In his past two games, Richardson has eight catches (on 12 targets) for 82 yards and a TD. Compare that to the first 14 games of Seattle’s season, which saw Richardson make just 13 total grabs. With Lockett out, Richardson is slotted in as the third WR option. But he’s also an option on special teams, where Lockett’s absence could be felt worst of all. (The Seahawks have also signed Devin Hester to bolster their return game.) The Lions are thin at cornerback, especially in the slot. Richardson might be able to slip behind everyone for a home-run play Saturday.

Quite an ascension for the Steelers’ rookie defensive back, a second-round pick who transitioned from a part-time cornerback to an irreplaceable starting safety in the span of just a few games. That’s a reversal from his college career at Maryland, which he closed as an honorable mention All-Big Ten corner after multiple years at safety.

The latter role is his better, more natural fit, as the Steelers have found out. Davis can patrol the deep middle, but he has grown more and more active near the line of scrimmage—he averaged 6.7 tackles over the final six games of the regular season. Goal No. 1 for Miami in the wild-card round is to establish running back Jay Ajayi, but backup-turned-starting QB Matt Moore also does not shy from taking deep shots when he can. Either situation will call on Davis to make plays from the last line of defense.

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Rambo could not stick on an NFL roster heading into the regular season. Then a couple injuries hit in Miami’s secondary, and suddenly in November he was a needed piece to the puzzle. The Dolphins’ reliance on him has only increased since then—safeties Reshad Jones and Isa Abdul-Quddus both are on IR, while veteran cornerback Byron Maxwell missed multiple games at the end of the regular season with an ankle issue.

Those issues leave Rambo (41 games) and fellow safety Michael Thomas (43) as the most experienced members of Miami’s secondary right now. Perhaps not surprisingly, that unit limped to the finish line with mediocre efforts against Buffalo and New England in Weeks 16 and 17, respectively. Next up? The Steelers’ high-powered attack. Rambo will have to be right in the middle of it all. 

The idea of what Cook could be as a player almost always has been more ambitious than what the inconsistent tight end produces. The final three weeks of the regular season, though, hinted at a growing bond between Cook and Aaron Rodgers—Cook caught 13 balls in Weeks 15-17, averaging nearly 60 yards per game.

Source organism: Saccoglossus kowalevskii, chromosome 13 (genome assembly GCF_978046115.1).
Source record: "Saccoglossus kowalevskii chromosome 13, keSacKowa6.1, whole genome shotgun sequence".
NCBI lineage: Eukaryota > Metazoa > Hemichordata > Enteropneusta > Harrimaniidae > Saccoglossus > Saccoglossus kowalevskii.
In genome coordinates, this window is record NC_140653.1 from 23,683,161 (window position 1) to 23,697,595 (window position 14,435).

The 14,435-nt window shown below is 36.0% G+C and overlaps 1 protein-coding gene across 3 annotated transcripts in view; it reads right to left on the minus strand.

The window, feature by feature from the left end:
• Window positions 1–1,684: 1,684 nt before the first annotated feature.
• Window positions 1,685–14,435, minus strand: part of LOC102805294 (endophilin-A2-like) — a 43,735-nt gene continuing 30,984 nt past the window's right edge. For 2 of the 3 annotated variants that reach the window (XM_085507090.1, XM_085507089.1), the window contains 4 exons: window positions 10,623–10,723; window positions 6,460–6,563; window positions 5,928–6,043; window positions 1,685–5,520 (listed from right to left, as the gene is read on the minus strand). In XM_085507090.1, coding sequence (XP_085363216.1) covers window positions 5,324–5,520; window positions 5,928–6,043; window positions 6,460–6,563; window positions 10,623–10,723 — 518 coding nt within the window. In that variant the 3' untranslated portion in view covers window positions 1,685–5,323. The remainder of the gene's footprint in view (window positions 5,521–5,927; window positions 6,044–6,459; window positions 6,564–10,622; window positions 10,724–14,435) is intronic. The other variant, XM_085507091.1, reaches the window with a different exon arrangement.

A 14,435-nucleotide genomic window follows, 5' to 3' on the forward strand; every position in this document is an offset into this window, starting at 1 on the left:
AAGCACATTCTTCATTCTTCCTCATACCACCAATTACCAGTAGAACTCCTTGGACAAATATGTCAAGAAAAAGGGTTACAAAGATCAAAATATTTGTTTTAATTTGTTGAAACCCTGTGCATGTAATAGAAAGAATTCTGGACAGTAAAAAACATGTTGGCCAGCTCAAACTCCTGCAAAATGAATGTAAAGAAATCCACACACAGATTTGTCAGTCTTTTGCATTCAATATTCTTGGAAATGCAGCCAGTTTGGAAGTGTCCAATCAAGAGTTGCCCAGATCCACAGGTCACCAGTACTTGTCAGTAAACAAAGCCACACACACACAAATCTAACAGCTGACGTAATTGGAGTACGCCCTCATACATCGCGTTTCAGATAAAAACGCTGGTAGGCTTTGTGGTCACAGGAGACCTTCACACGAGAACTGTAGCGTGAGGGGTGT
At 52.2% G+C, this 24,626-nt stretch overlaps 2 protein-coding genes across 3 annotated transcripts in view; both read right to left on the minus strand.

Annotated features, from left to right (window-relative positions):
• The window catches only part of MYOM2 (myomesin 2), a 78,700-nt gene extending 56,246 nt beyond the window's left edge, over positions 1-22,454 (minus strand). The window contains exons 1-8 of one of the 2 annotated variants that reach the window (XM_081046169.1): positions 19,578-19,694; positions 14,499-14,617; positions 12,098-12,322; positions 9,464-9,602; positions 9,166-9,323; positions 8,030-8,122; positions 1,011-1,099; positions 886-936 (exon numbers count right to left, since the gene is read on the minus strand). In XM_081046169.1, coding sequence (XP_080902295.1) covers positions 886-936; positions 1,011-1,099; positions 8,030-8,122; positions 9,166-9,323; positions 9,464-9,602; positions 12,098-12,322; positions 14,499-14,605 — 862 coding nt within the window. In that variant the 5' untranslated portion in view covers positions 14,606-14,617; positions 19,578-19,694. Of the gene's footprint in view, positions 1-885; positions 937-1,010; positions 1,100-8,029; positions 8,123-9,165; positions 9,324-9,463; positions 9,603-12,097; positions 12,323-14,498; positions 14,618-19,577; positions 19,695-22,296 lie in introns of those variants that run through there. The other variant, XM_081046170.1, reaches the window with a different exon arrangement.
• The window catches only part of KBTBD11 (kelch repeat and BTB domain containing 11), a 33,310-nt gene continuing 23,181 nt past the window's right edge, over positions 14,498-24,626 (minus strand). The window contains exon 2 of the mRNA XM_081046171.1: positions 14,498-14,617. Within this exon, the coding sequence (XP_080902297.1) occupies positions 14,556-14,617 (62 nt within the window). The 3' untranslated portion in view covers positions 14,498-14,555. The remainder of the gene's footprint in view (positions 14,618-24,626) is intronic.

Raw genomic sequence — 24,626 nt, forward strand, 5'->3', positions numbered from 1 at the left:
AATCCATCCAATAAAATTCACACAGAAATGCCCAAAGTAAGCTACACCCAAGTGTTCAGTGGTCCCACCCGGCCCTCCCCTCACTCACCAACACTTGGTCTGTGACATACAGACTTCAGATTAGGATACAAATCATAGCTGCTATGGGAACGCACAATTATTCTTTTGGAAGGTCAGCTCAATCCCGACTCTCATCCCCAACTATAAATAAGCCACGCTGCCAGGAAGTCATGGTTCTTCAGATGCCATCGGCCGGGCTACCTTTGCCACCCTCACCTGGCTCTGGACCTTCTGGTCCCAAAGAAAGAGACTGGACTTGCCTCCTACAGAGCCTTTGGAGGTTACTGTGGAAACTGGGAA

As with any offensive weapon in Green Bay, finding success through the air often depends on a willingness to keep moving as Rodgers buys time. Cook can create an edge in those situations, because he’ll often find himself running against linebackers or posting up vs. smaller safeties. Rodgers usually looks for Jordy Nelson first, and increasingly for Geronimo Allison second, but Cook is stepping up as option No. 3. Green Bay’s first-round opponent, the Giants, allowed 90 catches for more than 1,000 yards to tight ends this season. 

Rashad Jennings is a fine back. He can handle 20 carries a game, he’ll catch some check-down passes, maybe even get into the end zone on occasion. But he is not a player defenses have to be overly concerned with when game-planning for the Giants.

Perkins, on the other hand, has that potential. And the Giants’ coaching staff has taken notice as of late, giving him 21 carries in Week 17 and at least 11 each of the three prior games. It’s no coincidence that the Giants’ sluggish run game has shown signs of life as Perkins’ role has increased. He has averaged nearly a yard per rush attempt higher than Jennings this season (4.1 to 3.3) and is five yards better on receptions (10.8 to 5.7). The Giants’ offense has struggled to score all year, but the Packers could be seeing it just as it finally finds a measure of run-pass balance.